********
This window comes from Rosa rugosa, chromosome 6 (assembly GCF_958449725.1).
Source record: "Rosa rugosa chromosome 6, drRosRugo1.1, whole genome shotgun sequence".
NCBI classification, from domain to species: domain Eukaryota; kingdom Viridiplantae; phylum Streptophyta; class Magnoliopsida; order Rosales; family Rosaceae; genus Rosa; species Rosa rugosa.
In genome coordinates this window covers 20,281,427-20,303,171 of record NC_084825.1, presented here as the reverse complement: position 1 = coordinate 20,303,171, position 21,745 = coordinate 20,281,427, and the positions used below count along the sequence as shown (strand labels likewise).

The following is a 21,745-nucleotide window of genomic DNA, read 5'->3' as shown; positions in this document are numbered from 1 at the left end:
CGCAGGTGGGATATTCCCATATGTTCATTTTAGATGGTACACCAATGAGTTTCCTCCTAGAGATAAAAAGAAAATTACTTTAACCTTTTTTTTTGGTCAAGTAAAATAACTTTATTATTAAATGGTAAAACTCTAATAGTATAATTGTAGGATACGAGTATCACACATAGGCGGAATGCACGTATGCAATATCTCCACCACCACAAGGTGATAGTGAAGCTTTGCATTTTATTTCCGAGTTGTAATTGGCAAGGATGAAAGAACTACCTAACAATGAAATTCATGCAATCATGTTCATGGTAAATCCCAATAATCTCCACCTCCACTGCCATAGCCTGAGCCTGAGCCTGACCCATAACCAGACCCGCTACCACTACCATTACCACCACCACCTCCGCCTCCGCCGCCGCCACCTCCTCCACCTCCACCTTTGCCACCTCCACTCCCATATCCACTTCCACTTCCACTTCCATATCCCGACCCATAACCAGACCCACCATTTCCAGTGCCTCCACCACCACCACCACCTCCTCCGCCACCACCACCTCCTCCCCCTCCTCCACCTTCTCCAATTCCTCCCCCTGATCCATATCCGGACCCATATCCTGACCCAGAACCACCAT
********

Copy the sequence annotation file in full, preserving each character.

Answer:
This window comes from Rosa rugosa, chromosome 6 (assembly GCF_958449725.1).
Source record: "Rosa rugosa chromosome 6, drRosRugo1.1, whole genome shotgun sequence".
NCBI classification, from domain to species: domain Eukaryota; kingdom Viridiplantae; phylum Streptophyta; class Magnoliopsida; order Rosales; family Rosaceae; genus Rosa; species Rosa rugosa.
In genome coordinates this window covers 20,281,427-20,303,171 of record NC_084825.1, presented here as the reverse complement: position 1 = coordinate 20,303,171, position 21,745 = coordinate 20,281,427, and the positions used below count along the sequence as shown (strand labels likewise).

The following is a 21,745-nucleotide window of genomic DNA, read 5'->3' as shown; positions in this document are numbered from 1 at the left end:
CGCAGGTGGGATATTCCCATATGTTCATTTTAGATGGTACACCAATGAGTTTCCTCCTAGAGATAAAAAGAAAATTACTTTAACCTTTTTTTTTGGTCAAGTAAAATAACTTTATTATTAAATGGTAAAACTCTAATAGTATAATTGTAGGATACGAGTATCACACATAGGCGGAATGCACGTATGCAATATCTCCACCACCACAAGGTGATAGTGAAGCTTTGCATTTTATTTCCGAGTTGTAATTGGCAAGGATGAAAGAACTACCTAACAATGAAATTCATGCAATCATGTTCATGGTAAATCCCAATAATCTCCACCTCCACTGCCATAGCCTGAGCCTGAGCCTGACCCATAACCAGACCCGCTACCACTACCATTACCACCACCACCTCCGCCTCCGCCGCCGCCACCTCCTCCACCTCCACCTTTGCCACCTCCACTCCCATATCCACTTCCACTTCCACTTCCATATCCCGACCCATAACCAGACCCACCATTTCCAGTGCCTCCACCACCACCACCACCTCCTCCGCCACCACCACCTCCTCCCCCTCCTCCACCTTCTCCAATTCCTCCCCCTGATCCATATCCGGACCCATATCCTGACCCAGAACCACCAT